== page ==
People really like newspapers because they have that finality. A good newsletter offers the same experience. 

Elisabeth Goodridge, editor at The New York Times

At Twipe, we are also strong believers in the power of editions. Editions fulfil fundamental needs of large groups of audiences, such as the 44% of news consumers identified by Reuters as ‘daily briefers’. These readers like to be briefed once a day, and appreciate the structure, completeness and depth of editions.


Newsletters are a great opportunity for A/B testing, so experiment to see which version works better. You can test anything from subject lines, to send times, to the content of the newsletters themselves. But be careful, make sure to look for statistical significance. You may need to grow your mailing list first before conducting A/B tests, and ensure you conduct multiple A/B tests before changing your strategy based on the results.

You can also use newsletters to test out a new concept, before investing more time or money into the idea. For example, Politico has used pop-up newsletters to test new European markets and verticals. In five week bursts, Politico tries new markets and topics to see what readers respond best to.

Starting your newsletter

Once you decide to create a newsletter, an important step is getting new subscribers. To do this, The New York Times promotes its newsletters on its website, with a twist. They promote their most popular newsletter, Morning Headlines, but if the newsletter signup widget detects that the reader is already subscribed, then it offers a different newsletter. Once it detects that the reader is already subscribed to a few newsletters, the widget doesn’t appear at all.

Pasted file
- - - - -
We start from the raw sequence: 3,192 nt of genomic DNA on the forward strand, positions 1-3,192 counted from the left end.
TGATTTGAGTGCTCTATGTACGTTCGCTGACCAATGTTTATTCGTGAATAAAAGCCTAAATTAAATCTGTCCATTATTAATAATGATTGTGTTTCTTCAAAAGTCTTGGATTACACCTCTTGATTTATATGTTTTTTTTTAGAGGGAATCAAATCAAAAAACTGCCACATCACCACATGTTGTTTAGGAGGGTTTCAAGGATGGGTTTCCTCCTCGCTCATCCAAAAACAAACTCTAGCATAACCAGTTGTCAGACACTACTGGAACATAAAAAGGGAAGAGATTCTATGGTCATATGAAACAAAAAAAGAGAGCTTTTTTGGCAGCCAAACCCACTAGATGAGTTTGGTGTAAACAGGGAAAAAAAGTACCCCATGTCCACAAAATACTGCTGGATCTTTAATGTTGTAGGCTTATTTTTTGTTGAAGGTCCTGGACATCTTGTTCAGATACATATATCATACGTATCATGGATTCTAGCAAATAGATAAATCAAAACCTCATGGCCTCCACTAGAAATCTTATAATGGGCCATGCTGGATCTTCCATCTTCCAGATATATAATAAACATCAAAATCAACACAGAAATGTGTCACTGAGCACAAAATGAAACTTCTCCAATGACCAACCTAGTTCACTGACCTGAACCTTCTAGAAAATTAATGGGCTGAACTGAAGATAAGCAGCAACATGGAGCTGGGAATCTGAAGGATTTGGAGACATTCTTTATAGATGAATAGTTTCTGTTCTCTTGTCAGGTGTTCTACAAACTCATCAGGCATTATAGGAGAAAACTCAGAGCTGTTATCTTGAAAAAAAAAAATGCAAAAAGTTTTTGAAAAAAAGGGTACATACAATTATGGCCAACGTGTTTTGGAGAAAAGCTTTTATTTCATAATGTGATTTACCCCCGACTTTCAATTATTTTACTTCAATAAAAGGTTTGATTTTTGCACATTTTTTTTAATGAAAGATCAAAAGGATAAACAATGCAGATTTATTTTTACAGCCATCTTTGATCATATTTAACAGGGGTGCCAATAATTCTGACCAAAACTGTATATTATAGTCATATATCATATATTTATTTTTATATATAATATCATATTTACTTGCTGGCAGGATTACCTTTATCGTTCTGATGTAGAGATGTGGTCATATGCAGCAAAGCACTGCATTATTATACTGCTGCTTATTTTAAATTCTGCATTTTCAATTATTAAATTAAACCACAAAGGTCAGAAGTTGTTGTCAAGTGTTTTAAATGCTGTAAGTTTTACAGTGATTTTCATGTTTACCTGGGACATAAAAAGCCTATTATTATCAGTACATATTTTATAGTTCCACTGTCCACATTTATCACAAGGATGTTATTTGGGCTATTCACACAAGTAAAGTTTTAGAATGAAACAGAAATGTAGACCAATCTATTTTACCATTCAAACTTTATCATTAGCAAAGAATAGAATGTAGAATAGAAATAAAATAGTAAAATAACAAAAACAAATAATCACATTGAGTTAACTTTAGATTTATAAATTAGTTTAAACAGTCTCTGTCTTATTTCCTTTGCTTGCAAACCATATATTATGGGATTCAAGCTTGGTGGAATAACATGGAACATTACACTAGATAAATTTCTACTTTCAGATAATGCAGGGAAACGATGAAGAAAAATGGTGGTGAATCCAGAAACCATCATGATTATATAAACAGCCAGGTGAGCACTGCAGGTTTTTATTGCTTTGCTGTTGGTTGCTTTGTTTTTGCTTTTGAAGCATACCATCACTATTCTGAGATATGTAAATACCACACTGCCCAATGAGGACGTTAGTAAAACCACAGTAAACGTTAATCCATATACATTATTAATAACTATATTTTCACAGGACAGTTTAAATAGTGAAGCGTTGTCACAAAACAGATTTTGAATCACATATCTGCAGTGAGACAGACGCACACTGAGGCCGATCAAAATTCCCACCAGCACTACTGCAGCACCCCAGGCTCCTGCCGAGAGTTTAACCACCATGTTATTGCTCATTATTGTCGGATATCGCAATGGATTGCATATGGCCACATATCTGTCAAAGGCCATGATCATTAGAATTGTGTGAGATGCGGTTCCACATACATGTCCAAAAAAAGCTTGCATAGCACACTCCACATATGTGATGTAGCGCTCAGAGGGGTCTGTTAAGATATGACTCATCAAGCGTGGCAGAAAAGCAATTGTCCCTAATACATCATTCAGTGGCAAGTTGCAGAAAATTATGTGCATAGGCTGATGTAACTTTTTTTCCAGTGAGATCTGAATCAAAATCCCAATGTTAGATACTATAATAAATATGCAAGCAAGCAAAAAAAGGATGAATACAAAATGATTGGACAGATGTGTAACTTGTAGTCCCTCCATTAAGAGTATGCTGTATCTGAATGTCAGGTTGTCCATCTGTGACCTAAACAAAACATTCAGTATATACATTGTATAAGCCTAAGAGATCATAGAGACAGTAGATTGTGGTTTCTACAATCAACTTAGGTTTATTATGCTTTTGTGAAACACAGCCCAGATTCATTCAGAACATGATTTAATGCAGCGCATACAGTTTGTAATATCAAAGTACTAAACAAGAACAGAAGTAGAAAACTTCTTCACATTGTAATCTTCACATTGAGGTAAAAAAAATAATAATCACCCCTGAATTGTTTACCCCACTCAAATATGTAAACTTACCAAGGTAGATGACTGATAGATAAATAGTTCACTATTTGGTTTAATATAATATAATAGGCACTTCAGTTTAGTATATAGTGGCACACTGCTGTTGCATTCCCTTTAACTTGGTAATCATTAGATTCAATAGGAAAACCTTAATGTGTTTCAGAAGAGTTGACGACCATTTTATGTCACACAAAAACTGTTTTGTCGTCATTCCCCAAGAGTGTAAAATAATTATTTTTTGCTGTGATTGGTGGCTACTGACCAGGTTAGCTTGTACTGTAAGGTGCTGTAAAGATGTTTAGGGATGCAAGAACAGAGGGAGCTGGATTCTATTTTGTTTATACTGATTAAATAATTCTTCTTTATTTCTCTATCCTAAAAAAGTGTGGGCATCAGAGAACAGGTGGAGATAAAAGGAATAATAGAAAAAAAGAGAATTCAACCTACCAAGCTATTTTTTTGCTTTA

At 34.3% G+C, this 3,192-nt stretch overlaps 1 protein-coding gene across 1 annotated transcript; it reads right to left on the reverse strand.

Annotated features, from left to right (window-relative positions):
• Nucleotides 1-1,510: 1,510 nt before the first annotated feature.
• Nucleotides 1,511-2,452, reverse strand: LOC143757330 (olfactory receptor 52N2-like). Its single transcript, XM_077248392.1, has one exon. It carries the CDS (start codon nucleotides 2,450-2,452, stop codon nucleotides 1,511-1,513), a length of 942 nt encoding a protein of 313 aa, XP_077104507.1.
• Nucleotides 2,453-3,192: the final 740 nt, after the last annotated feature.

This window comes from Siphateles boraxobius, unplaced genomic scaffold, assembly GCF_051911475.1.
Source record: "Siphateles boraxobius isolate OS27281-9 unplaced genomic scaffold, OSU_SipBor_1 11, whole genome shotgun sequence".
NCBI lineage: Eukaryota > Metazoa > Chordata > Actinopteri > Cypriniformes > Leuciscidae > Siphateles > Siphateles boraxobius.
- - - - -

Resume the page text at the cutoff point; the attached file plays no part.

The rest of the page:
And if you are stuck for inspiration for your newsletter, Melody Kramer has 42 ideas for you–some favourites include:

  • a newsletter for those who took a break from the news with links to the important stories they missed
  • a newsletter with links that no one in your social circle has shared
  • a newsletter with five things the newsroom learned while covering a specific topic

This article was written by Mary-Katharine Phillips, Media Innovation Analyst at Twipe from 2017 – 2021.


Team Twipe